Battery Management Architecture for High Power Battery Packs

Automotive and industrial equipment manufacturers typically require battery life in excess of 10 years, and these manufacturers also specify the required available battery capacity. The challenge for battery system designers is how to achieve maximum capacity with the smallest battery pack. To achieve this goal, the battery system must carefully control and monitor the battery with precise Electronic components.

High Power Battery Pack System

High-power battery pack systems for electric vehicles or industrial equipment consist of many cells stacked in series. A typical battery pack may contain as many as 96 cells, producing a total of over 400V for a Li-Ion battery charged to 4.2V.

Although the system treats the battery pack as a single high-voltage battery, charging or discharging the cells in the pack simultaneously, the battery control system must consider the state of each cell independently. If one cell in a battery pack has a slightly lower capacity than the other cells, its state of charge (SOC) will gradually drift away from the rest of the cells over a number of charge/discharge cycles. If the states of charge of this cell and the rest of the cells are not periodically equalized, the cell will eventually enter a deep state of discharge, damaging and eventually causing the battery pack to fail. Therefore, the voltage of each cell must be monitored to determine the state of charge. In addition, precautions must be taken to allow the cells to be charged or discharged individually to equalize the state of charge between cells.

Communicate with surveillance system

An important factor to consider in a battery pack monitoring system is the communication interface. For communication within a printed circuit board (PCB), common choices include the Serial Peripheral Interface (SPI) bus and the Inter-Integrated Circuit (I2C) bus. Both interfaces have low communication overhead and are suitable for low-interference environments.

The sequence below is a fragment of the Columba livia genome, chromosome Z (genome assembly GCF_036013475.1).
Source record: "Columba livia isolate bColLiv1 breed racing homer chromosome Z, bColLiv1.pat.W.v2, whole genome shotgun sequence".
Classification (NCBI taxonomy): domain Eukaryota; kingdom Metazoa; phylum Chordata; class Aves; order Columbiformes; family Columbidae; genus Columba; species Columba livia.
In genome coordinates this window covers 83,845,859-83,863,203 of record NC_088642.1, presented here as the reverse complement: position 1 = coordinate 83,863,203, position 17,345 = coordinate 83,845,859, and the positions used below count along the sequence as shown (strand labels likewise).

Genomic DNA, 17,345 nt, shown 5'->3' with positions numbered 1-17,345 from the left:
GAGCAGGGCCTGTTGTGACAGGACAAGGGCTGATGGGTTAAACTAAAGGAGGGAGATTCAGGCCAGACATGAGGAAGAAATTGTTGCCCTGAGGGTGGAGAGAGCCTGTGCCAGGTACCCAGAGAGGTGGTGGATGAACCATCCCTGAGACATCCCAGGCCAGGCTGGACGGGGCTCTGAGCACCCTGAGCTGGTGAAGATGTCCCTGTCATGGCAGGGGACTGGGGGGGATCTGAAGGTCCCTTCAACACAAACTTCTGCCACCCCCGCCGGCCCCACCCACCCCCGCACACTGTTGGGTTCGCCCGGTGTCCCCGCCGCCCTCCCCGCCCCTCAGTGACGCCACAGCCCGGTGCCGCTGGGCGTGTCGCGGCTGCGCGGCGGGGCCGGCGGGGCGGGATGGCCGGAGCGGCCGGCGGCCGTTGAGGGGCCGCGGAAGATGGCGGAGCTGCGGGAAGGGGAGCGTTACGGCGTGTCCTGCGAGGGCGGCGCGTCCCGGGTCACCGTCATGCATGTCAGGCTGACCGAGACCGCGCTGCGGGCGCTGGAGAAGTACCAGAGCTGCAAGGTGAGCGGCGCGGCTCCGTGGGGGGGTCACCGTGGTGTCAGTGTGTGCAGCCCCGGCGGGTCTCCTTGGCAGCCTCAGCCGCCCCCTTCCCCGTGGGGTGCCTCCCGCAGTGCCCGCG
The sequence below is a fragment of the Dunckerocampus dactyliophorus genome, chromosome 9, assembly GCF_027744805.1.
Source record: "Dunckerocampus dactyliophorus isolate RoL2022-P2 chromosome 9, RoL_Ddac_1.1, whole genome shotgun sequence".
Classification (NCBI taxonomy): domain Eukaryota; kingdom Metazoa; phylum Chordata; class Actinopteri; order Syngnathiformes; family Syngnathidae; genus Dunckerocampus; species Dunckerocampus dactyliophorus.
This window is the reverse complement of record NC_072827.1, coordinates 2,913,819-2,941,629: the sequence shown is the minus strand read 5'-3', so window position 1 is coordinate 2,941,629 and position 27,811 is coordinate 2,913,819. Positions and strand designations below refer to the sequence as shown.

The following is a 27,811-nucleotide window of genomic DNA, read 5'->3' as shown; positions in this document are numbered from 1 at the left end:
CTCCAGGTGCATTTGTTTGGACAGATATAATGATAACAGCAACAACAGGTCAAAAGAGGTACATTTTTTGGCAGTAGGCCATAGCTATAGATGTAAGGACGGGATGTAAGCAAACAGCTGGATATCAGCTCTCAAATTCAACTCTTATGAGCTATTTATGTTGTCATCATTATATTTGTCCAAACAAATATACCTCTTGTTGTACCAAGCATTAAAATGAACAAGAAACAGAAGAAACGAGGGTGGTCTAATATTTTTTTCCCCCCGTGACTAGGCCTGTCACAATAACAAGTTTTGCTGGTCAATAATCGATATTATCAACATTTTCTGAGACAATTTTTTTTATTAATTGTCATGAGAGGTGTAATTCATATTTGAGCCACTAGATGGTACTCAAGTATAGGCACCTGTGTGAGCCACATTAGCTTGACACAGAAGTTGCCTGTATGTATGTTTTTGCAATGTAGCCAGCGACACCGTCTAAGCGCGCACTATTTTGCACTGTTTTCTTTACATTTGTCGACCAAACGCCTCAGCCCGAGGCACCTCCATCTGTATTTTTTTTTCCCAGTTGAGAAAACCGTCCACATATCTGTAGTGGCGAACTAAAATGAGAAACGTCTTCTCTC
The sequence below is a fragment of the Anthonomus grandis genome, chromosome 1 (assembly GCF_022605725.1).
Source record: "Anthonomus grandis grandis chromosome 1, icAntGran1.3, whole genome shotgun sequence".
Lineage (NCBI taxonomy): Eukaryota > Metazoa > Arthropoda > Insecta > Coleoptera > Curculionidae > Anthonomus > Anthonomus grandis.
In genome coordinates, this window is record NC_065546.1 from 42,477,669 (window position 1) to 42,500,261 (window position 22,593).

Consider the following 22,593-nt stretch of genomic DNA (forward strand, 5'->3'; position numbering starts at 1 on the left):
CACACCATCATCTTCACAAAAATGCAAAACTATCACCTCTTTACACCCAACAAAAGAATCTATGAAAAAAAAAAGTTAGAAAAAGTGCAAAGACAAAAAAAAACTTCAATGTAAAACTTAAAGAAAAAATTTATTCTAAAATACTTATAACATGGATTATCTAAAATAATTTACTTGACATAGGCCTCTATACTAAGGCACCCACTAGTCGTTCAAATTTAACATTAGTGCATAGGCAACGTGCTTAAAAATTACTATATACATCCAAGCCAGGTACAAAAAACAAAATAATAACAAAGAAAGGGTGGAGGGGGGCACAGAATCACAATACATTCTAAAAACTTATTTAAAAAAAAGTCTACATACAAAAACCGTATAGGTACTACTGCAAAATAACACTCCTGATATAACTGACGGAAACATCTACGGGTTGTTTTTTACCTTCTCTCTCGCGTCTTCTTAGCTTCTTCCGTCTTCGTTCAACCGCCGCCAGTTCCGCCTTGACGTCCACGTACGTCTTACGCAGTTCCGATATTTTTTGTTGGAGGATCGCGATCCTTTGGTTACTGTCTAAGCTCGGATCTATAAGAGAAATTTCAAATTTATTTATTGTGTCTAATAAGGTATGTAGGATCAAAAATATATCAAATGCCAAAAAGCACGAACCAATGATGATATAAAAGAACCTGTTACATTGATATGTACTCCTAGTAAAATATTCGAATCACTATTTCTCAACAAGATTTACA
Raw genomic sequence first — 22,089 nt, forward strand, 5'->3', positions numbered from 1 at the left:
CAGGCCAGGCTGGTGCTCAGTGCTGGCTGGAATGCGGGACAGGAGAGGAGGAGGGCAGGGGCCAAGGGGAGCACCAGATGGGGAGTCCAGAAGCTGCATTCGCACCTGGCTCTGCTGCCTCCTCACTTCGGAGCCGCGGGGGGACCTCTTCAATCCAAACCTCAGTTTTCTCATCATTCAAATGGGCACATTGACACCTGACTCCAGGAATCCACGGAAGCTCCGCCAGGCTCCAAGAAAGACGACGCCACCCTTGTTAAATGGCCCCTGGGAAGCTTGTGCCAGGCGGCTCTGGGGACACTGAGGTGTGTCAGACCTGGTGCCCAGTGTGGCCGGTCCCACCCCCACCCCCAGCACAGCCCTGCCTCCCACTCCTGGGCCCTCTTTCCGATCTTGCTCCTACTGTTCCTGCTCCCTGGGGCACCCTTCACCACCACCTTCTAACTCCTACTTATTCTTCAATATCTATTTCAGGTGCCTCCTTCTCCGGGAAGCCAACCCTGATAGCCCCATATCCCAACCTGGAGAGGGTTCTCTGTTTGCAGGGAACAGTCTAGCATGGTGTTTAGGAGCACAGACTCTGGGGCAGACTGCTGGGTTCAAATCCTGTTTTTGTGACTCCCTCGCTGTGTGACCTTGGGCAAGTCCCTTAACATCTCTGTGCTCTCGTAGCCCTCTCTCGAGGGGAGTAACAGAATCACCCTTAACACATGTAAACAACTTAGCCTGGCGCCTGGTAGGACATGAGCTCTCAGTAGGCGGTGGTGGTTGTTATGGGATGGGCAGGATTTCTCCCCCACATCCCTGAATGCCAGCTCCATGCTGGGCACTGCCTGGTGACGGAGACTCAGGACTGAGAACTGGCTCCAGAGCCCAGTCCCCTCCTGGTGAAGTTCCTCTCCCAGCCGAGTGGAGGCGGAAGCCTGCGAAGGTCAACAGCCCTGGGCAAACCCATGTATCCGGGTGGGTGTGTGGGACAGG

Another option is the CAN bus, which is widely used in automotive applications. The CAN bus is very reliable with error detection and fault tolerance, but the communication overhead is high and the material cost is high. Although it may be desirable to have an interface from the battery system to the main CAN bus, within the battery pack, SPI or I2C communication is advantageous.

Devices such as Linear Technology’s LTC6802 battery pack monitor IC measure the voltage of battery packs consisting of up to 12 cells. Multiple LTC6802s can be stacked in series from the bottom to the top of the pack. The device also has internal switches. , allowing a single cell to discharge to equalize the capacity of that cell with the rest of the battery pack.

To illustrate this battery pack architecture, consider a system with 96-cell Li-Ion cells. Monitoring the entire battery pack requires 8 battery pack ICs, each operating at a different voltage.

Using 4.2V Li-Ion batteries, the bottom monitoring device monitors 12 batteries with voltages from 0V to 50.4V. The next set of cells has a voltage range of 50.4V to 100.8V, and so on up the stack.

These devices operate at different voltages, and communication between them presents a huge challenge. Various approaches have been considered, each with its own advantages and disadvantages, given the different priorities of system designers.